Mexico's players tested “clean” because they switched to a fish and vegetables diet before the competition, Dvorak said.

The team management took those precautions when five members of Mexico's senior squad were suspended for testing positive for clenbuterol at a training camp for the Gold Cup.
 

flounder

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October 21, 2011 Phone: 406-252-2516; [email protected]

Renewed Reports of Tainted Mexican Meat Highlight Need for USDA to Strengthen U.S. Country of Origin Labeling Rules for Consumers


snip...


“USDA caved under the industry pressure and now allows USA meat products that are exclusively of U.S. origin to bear the label “Product of U.S. and Mexico,” or “Product of U.S., Mexico, and Canada,” Schultz said adding, “USDA kowtowed to foreign countries and to the multinational meatpackers who don’t want U.S. consumers to be able to differentiate U.S.-produced meat from foreign meat...snip...end



:nod: :nod: :nod:




it's the truth, and the BSe is political mad cow disease, or what i call the SSS policy, shoot, shovel and shut up. the trace back after the three cases of mad cow disease in the USA was a joke, and everybody knows it. YES, multinational meatpackers don’t want U.S. consumers to be able to differentiate U.S.-produced meat from foreign meat, because if by chance another mad cow ( FAD :liar: ) slipped through the cracks, and was documented by accident, with this loophole or the many loopholes in the surveillance and testing, USDA et al can blame it on the infamous FAD (foreign animal disease :liar: ) on Mexico, Canada, or any other country but the USA et al $$$


:nod: :arrow:



when in fact, it all probably started right here in the USA i.e. the mad cow, TSE, prion debacle $



Saturday, June 25, 2011

Transmissibility of BSE-L and Cattle-Adapted TME Prion Strain to Cynomolgus Macaque


"BSE-L in North America may have existed for decades"


http://transmissiblespongiformencephalopathy.blogspot.com/2011/06/transmissibility-of-bse-l-and-cattle.html



Over the next 8-10 weeks, approximately 40% of all the adult mink on the farm died from TME.

snip...

The rancher was a ''dead stock'' feeder using mostly (>95%) downer or dead dairy cattle...


http://web.archive.org/web/20030516051623/http://www.bseinquiry.gov.uk/files/mb/m09/tab05.pdf



Sunday, June 26, 2011

Risk Analysis of Low-Dose Prion Exposures in Cynomolgus Macaque

http://transmissiblespongiformencephalopathy.blogspot.com/2011/06/risk-analysis-of-low-dose-prion.html



Wednesday, June 15, 2011

Galveston, Texas - Isle port moves through thousands of heifers headed to Russia, none from Texas, Alabama, or Washington, due to BSE risk factor

http://transmissiblespongiformencephalopathy.blogspot.com/2011/06/galveston-texas-isle-port-moves-through.html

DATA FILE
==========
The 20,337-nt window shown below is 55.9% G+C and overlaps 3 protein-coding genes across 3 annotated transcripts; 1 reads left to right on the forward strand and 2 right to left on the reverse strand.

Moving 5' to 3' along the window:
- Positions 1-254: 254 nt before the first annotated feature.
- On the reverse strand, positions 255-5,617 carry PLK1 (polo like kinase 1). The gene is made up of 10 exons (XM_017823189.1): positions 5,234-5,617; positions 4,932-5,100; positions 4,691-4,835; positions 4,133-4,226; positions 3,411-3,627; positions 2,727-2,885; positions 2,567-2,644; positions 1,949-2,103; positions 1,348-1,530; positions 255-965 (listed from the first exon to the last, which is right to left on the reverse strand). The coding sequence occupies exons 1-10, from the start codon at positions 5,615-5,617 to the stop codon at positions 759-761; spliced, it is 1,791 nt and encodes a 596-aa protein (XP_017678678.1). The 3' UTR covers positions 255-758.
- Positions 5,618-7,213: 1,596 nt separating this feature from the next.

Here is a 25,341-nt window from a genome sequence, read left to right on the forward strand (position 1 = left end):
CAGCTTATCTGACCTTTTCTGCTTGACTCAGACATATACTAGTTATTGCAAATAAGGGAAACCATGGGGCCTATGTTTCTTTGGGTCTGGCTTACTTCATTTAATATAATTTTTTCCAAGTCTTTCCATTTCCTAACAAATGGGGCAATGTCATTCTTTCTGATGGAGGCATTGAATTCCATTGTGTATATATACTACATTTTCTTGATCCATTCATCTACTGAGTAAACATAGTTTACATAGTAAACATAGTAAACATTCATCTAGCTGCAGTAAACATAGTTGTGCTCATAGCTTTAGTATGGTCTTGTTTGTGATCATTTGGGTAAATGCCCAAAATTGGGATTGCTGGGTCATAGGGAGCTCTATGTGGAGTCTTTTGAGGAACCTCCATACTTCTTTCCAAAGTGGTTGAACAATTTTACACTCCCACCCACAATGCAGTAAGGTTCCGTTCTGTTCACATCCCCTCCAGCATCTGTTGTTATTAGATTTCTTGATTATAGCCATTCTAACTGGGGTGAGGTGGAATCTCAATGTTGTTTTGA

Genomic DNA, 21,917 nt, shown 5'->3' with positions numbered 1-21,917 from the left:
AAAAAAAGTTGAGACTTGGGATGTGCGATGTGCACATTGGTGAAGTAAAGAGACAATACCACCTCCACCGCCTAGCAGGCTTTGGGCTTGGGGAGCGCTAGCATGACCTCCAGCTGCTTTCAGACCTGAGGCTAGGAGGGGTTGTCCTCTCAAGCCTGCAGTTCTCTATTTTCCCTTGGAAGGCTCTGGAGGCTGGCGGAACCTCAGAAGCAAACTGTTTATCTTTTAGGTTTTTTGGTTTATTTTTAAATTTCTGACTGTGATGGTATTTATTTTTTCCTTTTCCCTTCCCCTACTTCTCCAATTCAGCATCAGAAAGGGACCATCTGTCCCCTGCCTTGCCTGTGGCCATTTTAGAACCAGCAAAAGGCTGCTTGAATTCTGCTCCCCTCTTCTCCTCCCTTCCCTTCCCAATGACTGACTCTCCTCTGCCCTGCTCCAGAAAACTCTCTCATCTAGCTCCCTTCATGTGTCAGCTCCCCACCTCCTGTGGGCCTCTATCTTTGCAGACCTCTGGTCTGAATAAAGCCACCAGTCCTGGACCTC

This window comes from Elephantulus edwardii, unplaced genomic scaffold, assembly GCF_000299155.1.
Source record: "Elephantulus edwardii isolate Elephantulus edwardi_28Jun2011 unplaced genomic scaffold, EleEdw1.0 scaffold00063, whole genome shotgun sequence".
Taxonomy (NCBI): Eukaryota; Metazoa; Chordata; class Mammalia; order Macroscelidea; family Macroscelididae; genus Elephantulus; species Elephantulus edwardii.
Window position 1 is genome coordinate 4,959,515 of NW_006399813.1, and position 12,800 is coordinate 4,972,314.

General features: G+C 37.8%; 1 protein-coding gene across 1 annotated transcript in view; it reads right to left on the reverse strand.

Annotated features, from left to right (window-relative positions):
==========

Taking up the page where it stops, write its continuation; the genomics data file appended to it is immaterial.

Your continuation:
Thursday, July 28, 2011

An Update on the Animal Disease Traceability Framework July 27, 2011

http://naiscoolyes.blogspot.com/2011/07/update-on-animal-disease-traceability.html



NAIS, COOL, FROM FARM TO FORK, MAD COW DISEASE AND

http://naiscoolyes.blogspot.com/



Monday, October 10, 2011

EFSA Journal 2011 The European Response to BSE: A Success Story

snip...

EFSA and the European Centre for Disease Prevention and Control (ECDC) recently delivered a scientific opinion on any possible epidemiological or molecular association between TSEs in animals and humans (EFSA Panel on Biological Hazards (BIOHAZ) and ECDC, 2011). This opinion confirmed Classical BSE prions as the only TSE agents demonstrated to be zoonotic so far but the possibility that a small proportion of human cases so far classified as "sporadic" CJD are of zoonotic origin could not be excluded. Moreover, transmission experiments to non-human primates suggest that some TSE agents in addition to Classical BSE prions in cattle (namely L-type Atypical BSE, Classical BSE in sheep, transmissible mink encephalopathy (TME) and chronic wasting disease (CWD) agents) might have zoonotic potential.

snip...

http://www.efsa.europa.eu/en/efsajournal/pub/e991.htm?emt=1


http://www.efsa.europa.eu/en/efsajournal/doc/e991.pdf


see follow-up here about North America BSE Mad Cow TSE prion risk factors, and the ever emerging strains of Transmissible Spongiform Encephalopathy in many species here in the USA, including humans ;

http://transmissiblespongiformencephalopathy.blogspot.com/2011/10/efsa-journal-2011-european-response-to.html



tss
 

Mike

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Wonder how OT gets by with the obvious Anti-Latino sentiment towards Mexicans and their imports to the U.S..

Another form of "Racism" that slips through the cracks?